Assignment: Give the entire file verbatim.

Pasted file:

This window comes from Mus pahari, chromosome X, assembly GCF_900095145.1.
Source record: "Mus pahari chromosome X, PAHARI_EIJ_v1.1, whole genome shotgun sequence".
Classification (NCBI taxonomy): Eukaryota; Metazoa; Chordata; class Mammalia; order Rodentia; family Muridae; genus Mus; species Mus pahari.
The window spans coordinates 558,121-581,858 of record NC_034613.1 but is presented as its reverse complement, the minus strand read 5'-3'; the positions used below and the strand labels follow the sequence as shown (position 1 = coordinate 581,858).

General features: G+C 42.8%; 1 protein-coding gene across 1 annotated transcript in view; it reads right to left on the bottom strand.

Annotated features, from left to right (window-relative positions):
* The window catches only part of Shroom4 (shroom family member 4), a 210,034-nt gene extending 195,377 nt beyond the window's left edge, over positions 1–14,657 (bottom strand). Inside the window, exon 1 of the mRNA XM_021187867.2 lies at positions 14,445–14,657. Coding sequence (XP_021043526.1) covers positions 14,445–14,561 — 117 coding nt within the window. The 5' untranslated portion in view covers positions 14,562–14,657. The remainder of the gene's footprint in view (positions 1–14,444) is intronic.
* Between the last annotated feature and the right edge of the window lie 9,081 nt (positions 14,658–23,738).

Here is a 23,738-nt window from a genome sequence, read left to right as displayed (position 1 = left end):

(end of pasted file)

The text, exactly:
This window comes from Mus pahari, chromosome X, assembly GCF_900095145.1.
Source record: "Mus pahari chromosome X, PAHARI_EIJ_v1.1, whole genome shotgun sequence".
Classification (NCBI taxonomy): Eukaryota; Metazoa; Chordata; class Mammalia; order Rodentia; family Muridae; genus Mus; species Mus pahari.
The window spans coordinates 558,121-581,858 of record NC_034613.1 but is presented as its reverse complement, the minus strand read 5'-3'; the positions used below and the strand labels follow the sequence as shown (position 1 = coordinate 581,858).

General features: G+C 42.8%; 1 protein-coding gene across 1 annotated transcript in view; it reads right to left on the bottom strand.

Annotated features, from left to right (window-relative positions):
* The window catches only part of Shroom4 (shroom family member 4), a 210,034-nt gene extending 195,377 nt beyond the window's left edge, over positions 1–14,657 (bottom strand). Inside the window, exon 1 of the mRNA XM_021187867.2 lies at positions 14,445–14,657. Coding sequence (XP_021043526.1) covers positions 14,445–14,561 — 117 coding nt within the window. The 5' untranslated portion in view covers positions 14,562–14,657. The remainder of the gene's footprint in view (positions 1–14,444) is intronic.
* Between the last annotated feature and the right edge of the window lie 9,081 nt (positions 14,658–23,738).

Here is a 23,738-nt window from a genome sequence, read left to right as displayed (position 1 = left end):